A "chaotic neutral" knife in every way. Hard to get one with good alignment. Probably will require sharpening once you get it home.
The internet loves this knife for its low price. That is the only good thing about it.
I think this knife is fine, but I wouldn't buy it as my main knife. Just not practical enough due to the curved tip and the hollow grind adds no value.
Not great, but damn good. My road dog for most of the last 2 decades and the standard by which I judge all other knives.
Friends have described this knife to me as both "like a scalpel" and "a fucking lightsaber" after using it. More brittle than I'd like, but still my favorite knife ever.
A great entry-level knife modeled after classic Japanese gyutos. If you're curious, you could do worse. Great edge durability for the price.
I have bought 3 of these: 1 for myself and 1 for each of my siblings. Pretty, comfortable, solid steel, easy to sharpen. Nothing game-changing, but well worth the price.
This book started with a question. "What does the world's best chef eat for dinner?" The Family Meal is the answer to that question and the first book of home-cooking recipes by Ferran Adria, head chef of now closed El Bulli restaurant in Northern Spain.
Sarah digs into Yotam Ottolenghi's first book, "Ottolenghi Simple", to find out if it's for you.
Big infomercial energy and SUPER expensive for a PTFE pan of any kind.
Both pans scuffed around the rim within a day of arrival and there are rumors that olive oil completely ruins the finish?
The traditional recommendation from the old guard. This is my 3rd and it's nearing the end of its lifespan. I hid some of the scuffs with cilantro.
A classic pro pick. The beeswax it comes in is a pain, but taking the time to remove it is well worth it.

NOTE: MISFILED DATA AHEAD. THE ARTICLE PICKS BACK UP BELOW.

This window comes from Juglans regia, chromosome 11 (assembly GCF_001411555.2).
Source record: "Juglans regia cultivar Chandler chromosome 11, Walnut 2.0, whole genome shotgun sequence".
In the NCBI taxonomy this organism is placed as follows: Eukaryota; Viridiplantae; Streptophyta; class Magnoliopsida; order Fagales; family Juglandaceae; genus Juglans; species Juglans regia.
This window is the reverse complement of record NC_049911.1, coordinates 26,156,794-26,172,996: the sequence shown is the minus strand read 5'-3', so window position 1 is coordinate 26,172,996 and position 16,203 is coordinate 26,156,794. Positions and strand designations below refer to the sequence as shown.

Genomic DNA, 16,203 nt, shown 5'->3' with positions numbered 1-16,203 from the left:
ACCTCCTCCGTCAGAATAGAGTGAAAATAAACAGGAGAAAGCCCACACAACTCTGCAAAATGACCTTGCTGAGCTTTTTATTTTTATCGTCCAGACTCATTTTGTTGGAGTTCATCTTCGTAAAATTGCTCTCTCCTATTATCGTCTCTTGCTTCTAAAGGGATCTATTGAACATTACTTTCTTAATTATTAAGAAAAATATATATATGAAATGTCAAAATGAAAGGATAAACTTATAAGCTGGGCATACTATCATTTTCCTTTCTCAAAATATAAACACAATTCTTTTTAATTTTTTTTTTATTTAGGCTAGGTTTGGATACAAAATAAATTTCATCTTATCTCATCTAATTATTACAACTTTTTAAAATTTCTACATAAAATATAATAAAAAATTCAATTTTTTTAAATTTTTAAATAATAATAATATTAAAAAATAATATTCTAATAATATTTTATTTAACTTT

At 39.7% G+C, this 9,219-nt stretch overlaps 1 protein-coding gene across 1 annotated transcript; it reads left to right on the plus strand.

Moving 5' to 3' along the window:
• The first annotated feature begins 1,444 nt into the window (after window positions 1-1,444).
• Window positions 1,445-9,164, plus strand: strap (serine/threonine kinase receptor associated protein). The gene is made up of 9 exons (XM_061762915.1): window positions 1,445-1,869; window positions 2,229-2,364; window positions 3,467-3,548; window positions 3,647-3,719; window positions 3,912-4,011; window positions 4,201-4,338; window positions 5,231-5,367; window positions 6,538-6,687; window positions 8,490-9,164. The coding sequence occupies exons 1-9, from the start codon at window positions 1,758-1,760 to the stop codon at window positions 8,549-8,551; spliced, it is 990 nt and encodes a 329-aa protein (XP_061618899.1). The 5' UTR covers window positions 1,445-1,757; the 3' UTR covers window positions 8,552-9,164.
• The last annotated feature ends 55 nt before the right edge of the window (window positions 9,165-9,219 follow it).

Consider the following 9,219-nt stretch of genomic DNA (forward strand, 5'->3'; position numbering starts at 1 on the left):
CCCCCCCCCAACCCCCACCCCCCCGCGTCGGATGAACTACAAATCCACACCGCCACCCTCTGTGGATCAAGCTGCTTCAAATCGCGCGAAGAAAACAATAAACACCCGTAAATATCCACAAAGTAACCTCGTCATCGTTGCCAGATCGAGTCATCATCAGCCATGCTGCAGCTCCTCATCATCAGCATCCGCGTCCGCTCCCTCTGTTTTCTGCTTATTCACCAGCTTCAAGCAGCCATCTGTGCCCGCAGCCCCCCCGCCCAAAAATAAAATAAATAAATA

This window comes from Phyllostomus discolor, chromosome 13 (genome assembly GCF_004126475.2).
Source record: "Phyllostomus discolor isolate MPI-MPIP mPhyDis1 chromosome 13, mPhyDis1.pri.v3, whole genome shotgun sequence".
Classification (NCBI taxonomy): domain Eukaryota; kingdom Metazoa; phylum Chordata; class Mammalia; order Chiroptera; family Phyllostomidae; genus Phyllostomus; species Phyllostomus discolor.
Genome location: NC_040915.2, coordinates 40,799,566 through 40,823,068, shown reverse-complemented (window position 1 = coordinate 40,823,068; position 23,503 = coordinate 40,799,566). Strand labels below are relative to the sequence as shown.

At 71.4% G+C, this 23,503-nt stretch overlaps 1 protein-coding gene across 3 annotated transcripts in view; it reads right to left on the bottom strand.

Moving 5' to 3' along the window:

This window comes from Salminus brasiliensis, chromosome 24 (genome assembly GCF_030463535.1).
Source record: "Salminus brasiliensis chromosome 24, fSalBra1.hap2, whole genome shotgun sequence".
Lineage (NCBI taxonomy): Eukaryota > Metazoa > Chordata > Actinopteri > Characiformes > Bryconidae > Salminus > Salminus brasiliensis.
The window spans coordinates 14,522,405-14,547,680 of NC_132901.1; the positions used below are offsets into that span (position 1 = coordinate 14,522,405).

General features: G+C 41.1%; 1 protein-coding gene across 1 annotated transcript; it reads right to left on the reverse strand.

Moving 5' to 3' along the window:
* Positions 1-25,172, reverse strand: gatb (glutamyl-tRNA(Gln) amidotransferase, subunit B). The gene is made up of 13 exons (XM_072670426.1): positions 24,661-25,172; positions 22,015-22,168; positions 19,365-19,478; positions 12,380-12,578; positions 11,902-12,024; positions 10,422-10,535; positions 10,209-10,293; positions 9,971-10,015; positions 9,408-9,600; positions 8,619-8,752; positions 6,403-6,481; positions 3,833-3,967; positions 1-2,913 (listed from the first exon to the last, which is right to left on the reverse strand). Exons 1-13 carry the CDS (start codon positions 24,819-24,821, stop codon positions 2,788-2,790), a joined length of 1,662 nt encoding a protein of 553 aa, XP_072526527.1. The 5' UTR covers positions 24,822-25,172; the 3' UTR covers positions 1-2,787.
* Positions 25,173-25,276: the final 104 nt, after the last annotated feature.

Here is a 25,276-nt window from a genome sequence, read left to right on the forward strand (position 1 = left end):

An almost exact clone of the HexClad (or vice-versa). Surprisingly comfy handle!
Stunner. This is my favorite skillet I own now (bonus points for being a perfect backdrop for twee food photos).
Lovely handle. Great construction. Love that they're very forthcoming with production and care details.
Fuckin sucks, man. I wanted to like it so badly. Knew the "7-pans-in-1" marketing had to be false, but not like this... Not like this.
Super lightweight, very slippery, and lowkey pretty. Seems like a solid deal to me.
Absolute unit. LOVE the fine-milled finish. This is my grilling skillet and it gets a ton of use and abuse.
The same design we loved in our first review of the Misen 10" Nonstick Pan, but without the fragile PTFE coating.
Best branding glow-up of 2020 and goddamn, I kinda dig that blue finish.
The marketing for this pan makes SOME CLAIMS. So far, it does seem to be compatible with metal utensils, as claimed.
I don't know how absolute garbage like this keeps getting a pass from The Wirecutter, but this pan is trash and no one should own it.
Such a stunner. Would love a riveted handle, but can't win 'em all.
Instagram seems to think this is prettier than I do. Just looks and feels super cheap to me.
In the mood for a classic? Sarah makes 25 from Madhur Jaffrey's seminal cookbook, "An Invitation to Indian Cooking".